I’m heading out soon to Amanda and Greg’s house with Sabrina and Nicole to have a Christmas feast! *Just a side note: I have such good luck with people named Amanda! All the Amanda’s I meet are so wonderful, and this one is no different. She is the head teacher on the Avalon side and has been such a help during my hectic transition!* Anyways, to this feast I am contributing a bottle of white wine and a bucket of KFC chicken… yum! I’m sure it will be a wonderful day filled with laughter (there is wine involved) and good conversation. I hope you all have a wonderful Christmas! Give your loved ones an extra hug because you can and enjoy the heart-warming feels.
Merry Christmas!

Annyeong 🙂


Living for the weekend…

December 11th-15th, 2015

Hello my lovely friends and family!

I hope you are all doing splendidly! I apologize for the length of this post, apparently a lot happened since Thursday!

My Monday/ Wednesday/ Friday teaching involves back-to-back lessons. This really helped me get over my nerves on my first day of teaching on Friday. I ran out of time for two of my classes but overall I think I did pretty well. With a sense of accomplishment, and a bag full of my books from work, I set out for Korean BBQ with my friends Nicole, Sabrina, Sam, Charlie and Andrew from work. The food was so delicious! We had 4 orders of meat along with the side dishes of kimchi, cabbage, onions and sauces. The complimentary steamed egg dish called “Ttukbaegi gyeranjjim” was just amazing. We also ordered some soju and beer; when you put those two together you get somIMG_6813.JPGaek. All of this yummy-ness was only $11 per person! We then met up with the teachers from the other side of our building and went to a bar. There we were joined by friends of friends and soon enough it was a (mostly) Canadian party! I had far too many shots but it was a great night with a lot of laughter.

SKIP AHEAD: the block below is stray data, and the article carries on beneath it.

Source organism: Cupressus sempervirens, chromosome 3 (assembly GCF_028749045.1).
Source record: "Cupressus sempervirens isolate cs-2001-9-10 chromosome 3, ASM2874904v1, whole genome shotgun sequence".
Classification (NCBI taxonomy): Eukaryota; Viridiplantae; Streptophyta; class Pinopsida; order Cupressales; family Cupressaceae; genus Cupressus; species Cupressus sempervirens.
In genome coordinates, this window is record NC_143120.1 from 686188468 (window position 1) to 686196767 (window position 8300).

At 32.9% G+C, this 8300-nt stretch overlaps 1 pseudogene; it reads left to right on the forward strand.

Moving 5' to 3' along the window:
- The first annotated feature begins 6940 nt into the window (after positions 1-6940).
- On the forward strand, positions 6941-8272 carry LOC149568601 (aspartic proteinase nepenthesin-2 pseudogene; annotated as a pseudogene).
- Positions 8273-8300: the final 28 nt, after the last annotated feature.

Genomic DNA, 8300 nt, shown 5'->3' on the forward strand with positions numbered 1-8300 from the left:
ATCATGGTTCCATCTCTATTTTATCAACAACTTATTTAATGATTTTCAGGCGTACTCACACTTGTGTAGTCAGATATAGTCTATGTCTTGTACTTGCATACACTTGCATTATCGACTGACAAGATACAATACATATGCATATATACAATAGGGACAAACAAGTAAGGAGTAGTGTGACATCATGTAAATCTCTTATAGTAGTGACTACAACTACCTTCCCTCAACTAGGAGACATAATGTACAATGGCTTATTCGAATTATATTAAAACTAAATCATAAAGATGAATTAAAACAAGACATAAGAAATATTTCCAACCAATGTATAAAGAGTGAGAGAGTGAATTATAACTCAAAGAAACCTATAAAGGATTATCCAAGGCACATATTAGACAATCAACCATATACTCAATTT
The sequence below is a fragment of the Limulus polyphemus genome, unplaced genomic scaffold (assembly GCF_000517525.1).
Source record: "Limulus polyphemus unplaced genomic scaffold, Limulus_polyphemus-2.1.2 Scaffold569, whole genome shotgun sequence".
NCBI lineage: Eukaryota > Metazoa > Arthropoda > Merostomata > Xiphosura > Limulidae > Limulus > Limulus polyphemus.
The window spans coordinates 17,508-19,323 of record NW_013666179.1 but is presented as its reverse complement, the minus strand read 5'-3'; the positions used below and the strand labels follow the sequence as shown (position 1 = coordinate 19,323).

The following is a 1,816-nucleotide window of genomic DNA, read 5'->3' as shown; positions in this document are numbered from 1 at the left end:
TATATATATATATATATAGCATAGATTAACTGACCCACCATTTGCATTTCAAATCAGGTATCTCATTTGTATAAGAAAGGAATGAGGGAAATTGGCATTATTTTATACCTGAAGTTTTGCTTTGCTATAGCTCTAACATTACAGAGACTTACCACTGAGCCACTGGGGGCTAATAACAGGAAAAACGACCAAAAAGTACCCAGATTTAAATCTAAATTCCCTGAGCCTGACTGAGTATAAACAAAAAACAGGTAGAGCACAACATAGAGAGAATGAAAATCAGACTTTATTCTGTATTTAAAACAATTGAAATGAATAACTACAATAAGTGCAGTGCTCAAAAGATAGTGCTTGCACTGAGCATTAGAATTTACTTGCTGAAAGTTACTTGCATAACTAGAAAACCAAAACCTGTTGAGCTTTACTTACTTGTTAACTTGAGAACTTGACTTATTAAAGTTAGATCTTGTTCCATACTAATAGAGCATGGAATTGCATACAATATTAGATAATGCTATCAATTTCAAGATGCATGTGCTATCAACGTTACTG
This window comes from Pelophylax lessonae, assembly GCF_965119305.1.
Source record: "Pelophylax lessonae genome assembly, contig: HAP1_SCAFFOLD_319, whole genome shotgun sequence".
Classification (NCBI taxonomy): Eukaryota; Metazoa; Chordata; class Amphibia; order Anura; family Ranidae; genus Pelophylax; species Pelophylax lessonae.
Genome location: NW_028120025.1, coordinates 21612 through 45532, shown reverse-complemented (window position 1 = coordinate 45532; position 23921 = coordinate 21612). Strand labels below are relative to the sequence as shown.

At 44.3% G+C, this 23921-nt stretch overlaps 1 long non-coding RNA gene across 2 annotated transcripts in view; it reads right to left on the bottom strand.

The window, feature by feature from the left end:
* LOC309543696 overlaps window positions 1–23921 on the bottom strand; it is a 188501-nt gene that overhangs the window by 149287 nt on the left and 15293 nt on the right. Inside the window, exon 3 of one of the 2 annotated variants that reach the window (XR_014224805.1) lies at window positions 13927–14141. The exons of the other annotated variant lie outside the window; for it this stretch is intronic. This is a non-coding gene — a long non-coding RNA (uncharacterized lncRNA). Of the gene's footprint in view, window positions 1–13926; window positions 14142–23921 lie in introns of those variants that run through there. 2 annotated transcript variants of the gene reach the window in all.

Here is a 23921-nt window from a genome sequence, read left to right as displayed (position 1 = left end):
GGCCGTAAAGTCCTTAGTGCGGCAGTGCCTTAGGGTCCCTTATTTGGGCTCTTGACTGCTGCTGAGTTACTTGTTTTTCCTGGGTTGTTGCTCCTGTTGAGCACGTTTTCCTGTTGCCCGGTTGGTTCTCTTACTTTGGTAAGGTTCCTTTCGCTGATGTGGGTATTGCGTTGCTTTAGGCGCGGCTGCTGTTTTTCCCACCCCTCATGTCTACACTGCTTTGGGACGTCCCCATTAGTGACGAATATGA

Waking up Saturday was not the easiest task but I promised myself that I would go for a run. So run I did! It was rough for two reasons: 1. Friday night’s fun 2. the air is more polluted here. I ran for only 7 minutes and then proceeded to dance walk for another 15. As a white female living in Seoul I get stared at A LOT. So I figured, if I’m being looked at anyways I might as well have some fun! I rushed home to get ready for Langcon Festival, an acting competition that kids from all HQ campuses have been working on for months. This was a mandatory work event that no one was particularly thrilled about going to as it took up our entire Saturday. We didn’t win first or even second but our kids were so cute and made us proud! We each split off on our way home but the night was not over for me.

I quickly ate some dinner and jazzed myself up for another night out. A few friends met up at Sabrina’s house and relaxed sipping on somaek. First we went to Konkuk, a cool neighbourhood with a university nearby. We walked down the busy streets and even met 2 Canadians! We got some more soju from the 711 and ate this awesome popsicle that tasted like melon. Then we took a cab to Hongdae, another foreigner-heavy and party-central neighbourhood. The aim was to dance our buts off and that is just what we did! We ended up at a ho-bar which is just a dark club with tables set up around the room and blaring dance beats. We stayed their until 3:30am and then headed for pizza. I met this cool foreigner couple in line who were drunkenly explaining their love story to me. Four of us split a cab home and I got into bed at the respectable hour of 4:30am!

Sunday was yet another struggle to awaken. Sabrina and her friend Rose invited me to Jasmil and Gangnam with them which thankfully gave me a reason to get out of bed. Jasmil station had this really cool underground market with mostly inexpensive clothing. The station was also attached to a very futuristic mall called Lotte World. We only went to the mall to have some fast food at Lotteria but I’d like to go back. Gangnam was very cool and obviously more affluent than other parts of the city. We tried finding some good books to help us to learn Korean but were sadly ovIMG_6846.JPGerwhelmed and vowed to do some more research before buying. We headed home early so I could skype my mama and sister. Missing those two beautiful ladies is going to be one of the hardest parts about living away from home but speaking to them for 2 hours definitely helped!